(words pretty close to): "How can Carney claim to know what
Cassavetes meant? He wasn't there to ask him. A critic has no business
telling us what a film is about or what a director was thinking
unless he was there. Carney wasn't there." A few minutes later
he called your Shadows book a "study of underwear" and
said "who cares what underwear people are wearing!" I
have to tell you the whole tirade (and it went on and on) caught
the audience completely by surprise. Everyone was stunned. He seemed
really mad. It pretty much brought the discussion to a halt. No
one wanted to ask any more questions until the moderator calmed
him down by making a joke. I want you to know though that the audience
was on your side. Someone beside me whispered "he's jealous,"
and when we were filing out someone else made a joke about "that's
the way all producers are." He sure put a damper on the evening.
What gives with him? What is his problem?
Click here to read more accounts from other audience members of Al Ruban's conduct at public events on page 76 of the Mailbag.
July: While going through the Library of
Congress's on - line database, Ray Carney concludes, based on the published
length of the footage given for a recently acquired print of Faces,
that a previously unknown 147 - minute "long print" of the film
is now in their possession. Phone calls and e - mail exchanges with the
staff indicate that they are unaware of the holding and the specialness
of the print. They tell Carney that the footage count is almost certainly
a clerical error.
October 17 - 22: Ray
Carney moderates question - and - answer sessions about Cassavetes'
life and work at the Denver Film Festival.
October 25 - 28: Ray
Carney conducts an on-stage interview with Gena
Rowlands on the opening night event of the 17th Annual Virginia Film
Festival, and participates in a retrospective featuring Rowlands's
film acting work. In a conversation with Carney at the festival, she
says she is upset about his Cassavetes on Cassavetes book because
the Variety review said it called her husband "a liar." She adds
that she has not read the book. Carney assures her that it celebrates
her husband's work and does him honor. She is not placated.
October 29 - November 1: Carney
visits the Library of Congress, physically verifies the existence of
the Faces find, views it, records its contents, and informs the
staff of the importance of the print. He talks with them about the necessity
of preservation. All parties agree on the importance of the find and
talk about making an announcement and conducting public screenings at
the earliest possible date. Carney volunteers to draft the press release.
Acquisition records are incomplete, but all evidence points to the print
being part of the deposit Carney had sent there three years earlier.
for an account of the Faces discovery.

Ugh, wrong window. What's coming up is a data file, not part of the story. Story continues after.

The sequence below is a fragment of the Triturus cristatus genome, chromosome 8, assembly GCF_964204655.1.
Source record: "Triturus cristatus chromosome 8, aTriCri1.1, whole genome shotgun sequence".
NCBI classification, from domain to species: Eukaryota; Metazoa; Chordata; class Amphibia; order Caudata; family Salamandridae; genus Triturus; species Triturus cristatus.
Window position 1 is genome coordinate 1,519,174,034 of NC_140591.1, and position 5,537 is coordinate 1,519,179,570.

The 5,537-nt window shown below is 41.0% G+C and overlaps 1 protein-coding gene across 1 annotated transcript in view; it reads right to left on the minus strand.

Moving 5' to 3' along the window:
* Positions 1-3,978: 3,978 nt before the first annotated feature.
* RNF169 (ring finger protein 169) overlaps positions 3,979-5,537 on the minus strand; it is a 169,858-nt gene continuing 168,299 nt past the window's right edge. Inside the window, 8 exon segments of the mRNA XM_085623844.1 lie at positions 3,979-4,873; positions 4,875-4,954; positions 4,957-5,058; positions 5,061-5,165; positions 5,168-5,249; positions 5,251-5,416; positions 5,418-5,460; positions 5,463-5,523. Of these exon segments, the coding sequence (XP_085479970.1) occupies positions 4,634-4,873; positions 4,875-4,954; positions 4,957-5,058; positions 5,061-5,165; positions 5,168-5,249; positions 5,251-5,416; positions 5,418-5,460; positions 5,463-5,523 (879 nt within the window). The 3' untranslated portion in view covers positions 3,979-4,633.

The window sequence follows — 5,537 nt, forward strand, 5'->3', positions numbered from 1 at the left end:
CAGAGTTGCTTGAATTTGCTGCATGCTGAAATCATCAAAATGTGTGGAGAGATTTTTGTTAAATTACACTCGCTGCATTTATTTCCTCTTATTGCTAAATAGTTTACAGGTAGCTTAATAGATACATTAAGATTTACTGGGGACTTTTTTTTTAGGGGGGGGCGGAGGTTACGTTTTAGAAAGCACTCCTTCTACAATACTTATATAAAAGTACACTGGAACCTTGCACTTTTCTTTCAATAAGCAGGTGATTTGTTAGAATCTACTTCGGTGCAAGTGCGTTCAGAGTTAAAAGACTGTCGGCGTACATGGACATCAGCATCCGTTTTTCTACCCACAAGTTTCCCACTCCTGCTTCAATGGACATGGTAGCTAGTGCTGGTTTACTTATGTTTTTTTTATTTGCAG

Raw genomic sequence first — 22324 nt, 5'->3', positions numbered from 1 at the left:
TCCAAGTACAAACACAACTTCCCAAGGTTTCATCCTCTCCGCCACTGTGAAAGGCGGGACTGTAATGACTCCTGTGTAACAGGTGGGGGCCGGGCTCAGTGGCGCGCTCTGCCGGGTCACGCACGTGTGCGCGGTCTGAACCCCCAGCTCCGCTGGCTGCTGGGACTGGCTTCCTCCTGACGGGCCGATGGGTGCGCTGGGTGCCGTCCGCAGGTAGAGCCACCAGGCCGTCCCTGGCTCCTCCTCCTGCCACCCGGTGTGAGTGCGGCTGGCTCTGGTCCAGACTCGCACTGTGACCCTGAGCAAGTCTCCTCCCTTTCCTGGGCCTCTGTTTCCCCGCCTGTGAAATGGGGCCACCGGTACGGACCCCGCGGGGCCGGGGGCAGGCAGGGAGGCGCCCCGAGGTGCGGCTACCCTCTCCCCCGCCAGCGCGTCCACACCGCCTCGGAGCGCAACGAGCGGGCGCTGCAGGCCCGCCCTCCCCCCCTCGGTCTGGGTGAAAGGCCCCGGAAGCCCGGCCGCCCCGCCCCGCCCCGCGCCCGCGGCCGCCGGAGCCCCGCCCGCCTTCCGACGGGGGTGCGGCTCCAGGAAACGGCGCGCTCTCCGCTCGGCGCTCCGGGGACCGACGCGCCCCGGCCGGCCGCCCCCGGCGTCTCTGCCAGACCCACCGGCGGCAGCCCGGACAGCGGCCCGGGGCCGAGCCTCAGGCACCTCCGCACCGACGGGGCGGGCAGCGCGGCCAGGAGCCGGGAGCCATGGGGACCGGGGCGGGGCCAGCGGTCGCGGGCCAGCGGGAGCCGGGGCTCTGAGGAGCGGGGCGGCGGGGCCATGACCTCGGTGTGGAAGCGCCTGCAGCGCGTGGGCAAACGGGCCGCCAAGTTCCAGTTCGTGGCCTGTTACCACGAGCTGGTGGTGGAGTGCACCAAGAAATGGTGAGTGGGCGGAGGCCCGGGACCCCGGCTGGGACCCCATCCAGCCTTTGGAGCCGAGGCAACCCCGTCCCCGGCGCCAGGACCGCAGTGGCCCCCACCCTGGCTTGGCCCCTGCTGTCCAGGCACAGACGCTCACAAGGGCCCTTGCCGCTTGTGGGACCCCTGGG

November 6 - 8: Ray Carney visits Hollins College and conducts various film
events, including a screening of Shadows
and a discussion of the differences between the first and second versions
of the film.
November - December: Carney
provides a press release to the Library of Congress about the Faces
find. He has already notified Gena Rowlands and asked her to give permission for a video
transfer to be made for scholarly use so that he can publish information
about the discovery. In reply, Al Ruban sends
Carney a fax denying the video request and telling him he is not to
reveal the find or write about it. Through Ruban,
Rowlands tells the Film Department not to announce the discovery, screen
the print, or otherwise make it available for scholarly or public viewing.
She incorrectly argues that it is her personal property and is a cut
of the film never meant to be screened in public. This is contradicted
by the presence of the credits sequence, but the Library complies with
her request. Click
here for a more complete account of Rowlands's
response to Carney's Faces discovery.
July: UCLA screens the restored second version
of Shadows at the annual UCLA Festival of Preservation. Ray Carney's
Shadows book is quoted in the program notes, and Carney asks
to be invited to the event, but Gena Rowlands expresses the wish that
he not be invited. There is no difference between the content of the
restored print and previously available prints of the film and only
slight improvement in image quality.
Carney provides program notes and assists with the French DVD
release of A Child is Waiting.
January: Ray Carney conducts the first East Coast screening of the restored UCLA
print of the second version of Shadows at the Coolidge Corner
theater in Boston to a standing - room only audience.
He introduces the film and conducts a post - screening interview with
photograph appears on the "director" commemorative stamp issued by the
U.S. Postal Service to honor the 75th Anniversary of the Academy of
Motion Picture Arts and Sciences.
2003 - May 2004
names Ray Carney as the scholarly advisor for a forthcoming Cassavetes